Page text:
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Towards a formal description of foraminiferal assemblage formation in shallow-water environments: Qualitative and quantitative concepts

Berkeley, A and Perry, CT and Smithers, SG and Hoon, S (2014) Towards a formal description of foraminiferal assemblage formation in shallow-water environments: Qualitative and quantitative concepts. Marine Micropaleontology, 112. ISSN 0377-8398

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Abstract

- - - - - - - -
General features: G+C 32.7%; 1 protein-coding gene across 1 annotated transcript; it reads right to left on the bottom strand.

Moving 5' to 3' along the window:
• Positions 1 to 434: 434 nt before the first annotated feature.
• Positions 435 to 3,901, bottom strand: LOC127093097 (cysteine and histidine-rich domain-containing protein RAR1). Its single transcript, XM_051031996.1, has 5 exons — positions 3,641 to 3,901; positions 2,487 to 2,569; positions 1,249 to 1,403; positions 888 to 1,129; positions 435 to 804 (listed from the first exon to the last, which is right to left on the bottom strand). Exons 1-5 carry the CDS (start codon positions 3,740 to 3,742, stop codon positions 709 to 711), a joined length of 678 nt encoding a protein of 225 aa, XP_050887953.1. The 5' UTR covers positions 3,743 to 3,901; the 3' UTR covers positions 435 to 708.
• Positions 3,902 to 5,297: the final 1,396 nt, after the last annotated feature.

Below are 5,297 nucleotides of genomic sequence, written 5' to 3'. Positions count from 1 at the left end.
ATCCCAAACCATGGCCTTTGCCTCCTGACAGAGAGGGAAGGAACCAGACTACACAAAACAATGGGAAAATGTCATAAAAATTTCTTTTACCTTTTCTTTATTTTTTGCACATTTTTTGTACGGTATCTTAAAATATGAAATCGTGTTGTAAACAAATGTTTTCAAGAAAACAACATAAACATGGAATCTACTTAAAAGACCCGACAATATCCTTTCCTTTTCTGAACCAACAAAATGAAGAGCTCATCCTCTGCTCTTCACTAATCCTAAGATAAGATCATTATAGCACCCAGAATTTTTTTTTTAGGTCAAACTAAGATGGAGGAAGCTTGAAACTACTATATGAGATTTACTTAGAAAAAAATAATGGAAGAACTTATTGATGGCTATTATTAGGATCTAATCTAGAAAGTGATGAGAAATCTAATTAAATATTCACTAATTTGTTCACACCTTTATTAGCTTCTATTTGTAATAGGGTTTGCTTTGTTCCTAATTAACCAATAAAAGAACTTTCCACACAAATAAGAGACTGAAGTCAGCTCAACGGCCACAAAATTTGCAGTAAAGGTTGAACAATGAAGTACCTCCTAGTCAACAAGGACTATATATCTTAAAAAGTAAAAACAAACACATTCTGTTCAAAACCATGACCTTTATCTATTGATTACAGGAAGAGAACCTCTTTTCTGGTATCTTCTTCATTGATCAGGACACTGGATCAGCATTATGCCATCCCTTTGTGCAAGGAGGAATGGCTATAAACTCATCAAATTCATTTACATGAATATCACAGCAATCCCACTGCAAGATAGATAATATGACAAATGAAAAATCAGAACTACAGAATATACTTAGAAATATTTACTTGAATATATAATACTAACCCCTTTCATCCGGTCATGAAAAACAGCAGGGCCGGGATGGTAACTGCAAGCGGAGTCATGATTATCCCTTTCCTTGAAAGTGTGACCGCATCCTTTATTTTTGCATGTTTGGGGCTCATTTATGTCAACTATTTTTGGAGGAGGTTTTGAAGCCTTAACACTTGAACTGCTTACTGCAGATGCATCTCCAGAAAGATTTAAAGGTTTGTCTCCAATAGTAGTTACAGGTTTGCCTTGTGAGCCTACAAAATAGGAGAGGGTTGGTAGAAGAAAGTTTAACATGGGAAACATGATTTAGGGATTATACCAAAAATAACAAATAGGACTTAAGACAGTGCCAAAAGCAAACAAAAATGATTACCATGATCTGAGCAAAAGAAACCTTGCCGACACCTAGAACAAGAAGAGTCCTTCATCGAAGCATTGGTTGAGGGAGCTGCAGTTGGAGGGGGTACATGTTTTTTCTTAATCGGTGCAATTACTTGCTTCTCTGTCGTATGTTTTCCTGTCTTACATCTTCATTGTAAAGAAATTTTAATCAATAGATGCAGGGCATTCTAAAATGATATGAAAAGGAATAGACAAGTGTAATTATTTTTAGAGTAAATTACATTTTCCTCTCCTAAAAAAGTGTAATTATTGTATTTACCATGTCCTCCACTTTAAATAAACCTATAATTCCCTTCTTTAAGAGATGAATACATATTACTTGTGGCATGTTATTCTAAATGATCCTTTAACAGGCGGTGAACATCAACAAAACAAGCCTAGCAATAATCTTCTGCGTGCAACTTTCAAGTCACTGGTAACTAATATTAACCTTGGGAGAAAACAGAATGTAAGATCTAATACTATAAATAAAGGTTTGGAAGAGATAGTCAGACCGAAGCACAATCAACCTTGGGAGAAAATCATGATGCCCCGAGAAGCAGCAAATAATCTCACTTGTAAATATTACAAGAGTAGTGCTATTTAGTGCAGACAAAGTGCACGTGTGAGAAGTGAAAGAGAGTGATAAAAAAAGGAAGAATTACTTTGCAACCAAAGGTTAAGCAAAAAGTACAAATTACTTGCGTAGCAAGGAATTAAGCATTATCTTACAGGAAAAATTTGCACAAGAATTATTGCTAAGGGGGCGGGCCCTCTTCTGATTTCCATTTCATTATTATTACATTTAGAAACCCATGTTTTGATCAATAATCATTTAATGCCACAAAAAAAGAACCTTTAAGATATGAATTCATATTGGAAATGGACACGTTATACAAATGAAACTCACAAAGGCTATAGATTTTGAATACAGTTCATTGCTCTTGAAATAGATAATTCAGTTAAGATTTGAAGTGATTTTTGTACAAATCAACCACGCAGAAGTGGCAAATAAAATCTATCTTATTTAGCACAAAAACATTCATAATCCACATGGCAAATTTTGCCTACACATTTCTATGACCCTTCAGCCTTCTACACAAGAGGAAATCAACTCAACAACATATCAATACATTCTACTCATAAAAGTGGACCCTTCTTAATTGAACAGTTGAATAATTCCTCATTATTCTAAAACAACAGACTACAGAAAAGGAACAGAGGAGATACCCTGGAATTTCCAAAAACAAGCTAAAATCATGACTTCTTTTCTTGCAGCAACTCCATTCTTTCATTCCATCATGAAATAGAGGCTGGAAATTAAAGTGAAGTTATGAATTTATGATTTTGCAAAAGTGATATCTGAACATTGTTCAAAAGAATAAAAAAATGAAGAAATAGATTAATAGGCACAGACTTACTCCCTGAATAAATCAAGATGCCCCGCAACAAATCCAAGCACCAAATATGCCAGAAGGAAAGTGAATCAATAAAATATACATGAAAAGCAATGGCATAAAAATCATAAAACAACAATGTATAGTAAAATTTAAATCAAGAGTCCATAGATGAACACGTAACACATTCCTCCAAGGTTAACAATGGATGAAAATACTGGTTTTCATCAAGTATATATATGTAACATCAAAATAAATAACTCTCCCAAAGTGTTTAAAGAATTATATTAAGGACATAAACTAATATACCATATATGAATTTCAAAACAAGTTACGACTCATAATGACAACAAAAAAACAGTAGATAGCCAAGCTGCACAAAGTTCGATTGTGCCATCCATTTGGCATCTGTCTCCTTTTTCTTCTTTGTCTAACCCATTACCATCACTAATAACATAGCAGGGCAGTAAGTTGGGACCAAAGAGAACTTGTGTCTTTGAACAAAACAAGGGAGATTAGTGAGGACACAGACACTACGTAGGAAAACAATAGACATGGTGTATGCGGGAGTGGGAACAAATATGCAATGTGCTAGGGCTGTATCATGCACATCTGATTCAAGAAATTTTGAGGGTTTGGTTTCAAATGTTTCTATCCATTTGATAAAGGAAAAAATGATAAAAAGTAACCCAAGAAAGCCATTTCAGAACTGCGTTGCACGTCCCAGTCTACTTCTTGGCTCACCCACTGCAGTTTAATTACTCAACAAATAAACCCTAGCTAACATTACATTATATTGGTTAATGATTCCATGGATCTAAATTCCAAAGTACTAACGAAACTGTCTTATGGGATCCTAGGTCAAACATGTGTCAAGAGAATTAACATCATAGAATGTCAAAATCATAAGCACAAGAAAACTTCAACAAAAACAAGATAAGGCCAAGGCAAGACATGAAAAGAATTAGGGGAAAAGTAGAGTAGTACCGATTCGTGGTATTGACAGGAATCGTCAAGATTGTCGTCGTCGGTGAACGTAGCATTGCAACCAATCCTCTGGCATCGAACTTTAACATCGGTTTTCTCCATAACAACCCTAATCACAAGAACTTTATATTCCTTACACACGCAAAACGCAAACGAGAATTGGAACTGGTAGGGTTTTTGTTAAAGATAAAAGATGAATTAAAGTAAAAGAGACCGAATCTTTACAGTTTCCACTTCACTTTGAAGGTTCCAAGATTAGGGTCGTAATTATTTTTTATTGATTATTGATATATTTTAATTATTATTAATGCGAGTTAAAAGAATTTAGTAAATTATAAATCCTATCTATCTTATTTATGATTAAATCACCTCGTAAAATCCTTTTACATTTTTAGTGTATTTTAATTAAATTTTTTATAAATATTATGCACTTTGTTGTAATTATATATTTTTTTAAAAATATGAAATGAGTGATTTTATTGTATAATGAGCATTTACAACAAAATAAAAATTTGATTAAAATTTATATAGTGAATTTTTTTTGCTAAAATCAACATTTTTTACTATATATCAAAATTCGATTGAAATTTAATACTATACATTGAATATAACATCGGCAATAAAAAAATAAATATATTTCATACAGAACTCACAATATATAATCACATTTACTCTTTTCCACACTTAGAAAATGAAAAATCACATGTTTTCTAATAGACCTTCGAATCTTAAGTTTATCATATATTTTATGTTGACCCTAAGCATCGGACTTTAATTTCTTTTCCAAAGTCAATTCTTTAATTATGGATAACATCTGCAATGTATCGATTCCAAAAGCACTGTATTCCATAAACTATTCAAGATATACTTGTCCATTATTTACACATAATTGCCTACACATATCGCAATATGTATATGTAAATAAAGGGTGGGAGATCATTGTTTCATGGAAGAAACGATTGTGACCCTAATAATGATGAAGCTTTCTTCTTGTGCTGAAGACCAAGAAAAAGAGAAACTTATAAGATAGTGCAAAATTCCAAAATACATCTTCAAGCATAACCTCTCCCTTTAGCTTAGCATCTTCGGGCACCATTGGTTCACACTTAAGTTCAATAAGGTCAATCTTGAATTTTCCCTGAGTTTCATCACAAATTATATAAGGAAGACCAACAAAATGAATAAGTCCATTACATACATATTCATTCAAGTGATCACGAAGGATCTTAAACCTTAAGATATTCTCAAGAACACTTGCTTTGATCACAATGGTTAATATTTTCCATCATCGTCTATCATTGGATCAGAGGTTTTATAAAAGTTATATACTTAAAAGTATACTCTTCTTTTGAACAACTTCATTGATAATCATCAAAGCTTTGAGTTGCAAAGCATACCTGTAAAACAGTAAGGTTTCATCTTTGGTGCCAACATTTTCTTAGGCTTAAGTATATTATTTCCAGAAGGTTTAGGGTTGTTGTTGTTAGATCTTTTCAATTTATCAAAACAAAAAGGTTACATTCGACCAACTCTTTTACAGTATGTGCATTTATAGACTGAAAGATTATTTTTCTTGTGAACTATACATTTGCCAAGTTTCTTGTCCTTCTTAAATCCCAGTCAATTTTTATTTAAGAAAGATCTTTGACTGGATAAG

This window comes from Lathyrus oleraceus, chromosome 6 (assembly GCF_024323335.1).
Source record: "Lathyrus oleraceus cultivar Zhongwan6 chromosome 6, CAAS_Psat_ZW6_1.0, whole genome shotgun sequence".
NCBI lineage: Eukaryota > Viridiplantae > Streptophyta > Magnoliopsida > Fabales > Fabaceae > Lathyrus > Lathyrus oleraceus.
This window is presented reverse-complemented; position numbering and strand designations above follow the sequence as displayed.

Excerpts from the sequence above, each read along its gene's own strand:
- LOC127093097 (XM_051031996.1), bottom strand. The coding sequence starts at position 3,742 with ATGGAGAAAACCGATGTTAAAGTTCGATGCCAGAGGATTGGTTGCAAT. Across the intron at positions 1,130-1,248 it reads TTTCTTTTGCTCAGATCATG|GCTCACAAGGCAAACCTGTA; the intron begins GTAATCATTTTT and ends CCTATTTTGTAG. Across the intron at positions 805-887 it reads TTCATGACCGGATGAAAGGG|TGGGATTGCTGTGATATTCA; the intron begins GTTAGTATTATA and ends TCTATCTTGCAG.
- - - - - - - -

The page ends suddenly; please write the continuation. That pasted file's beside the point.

© 2014 Elsevier B.V. The use of foraminifera in palaeoenvironmental reconstructions (e.g. sea level) may be complicated by processes such as infaunal test production, taphonomic degradation and bioturbation which act to modify contemporary analogue (surface) assemblages during and subsequent to burial. Understanding the palaeoenvironmental significance of these processes is limited by the absence of a clear theoretical description of the mechanics of foraminiferal assemblage formation. A conceptual framework is proposed which describes assemblage formation in terms of the balance of test inputs and losses within a volume of sediment undergoing burial through the upper sedimentary zones of test production, taphonomic processes and bioturbation. A corresponding mathematical model is described and shown to explain empirical dead test distributions in terms of empirically-defined standing crops, sedimentation and mixing rates, together with model estimates of standing crop turnover and/or taphonomic decay rates. This approach provides a quantitative basis for understanding assemblage formation and for comparing assemblage forming processes between species, environments and study sites. Rates of standing crop turnover and taphonomic loss are identified as the primary unknowns in the study of foraminiferal assemblage formation. These multiple unknowns make interpretations of cored data ambiguous, emphasising the need for a detailed and coherent framework of theory and assumptions for understanding the mechanics assemblage formation if interpretations are to be clear and conclusive.

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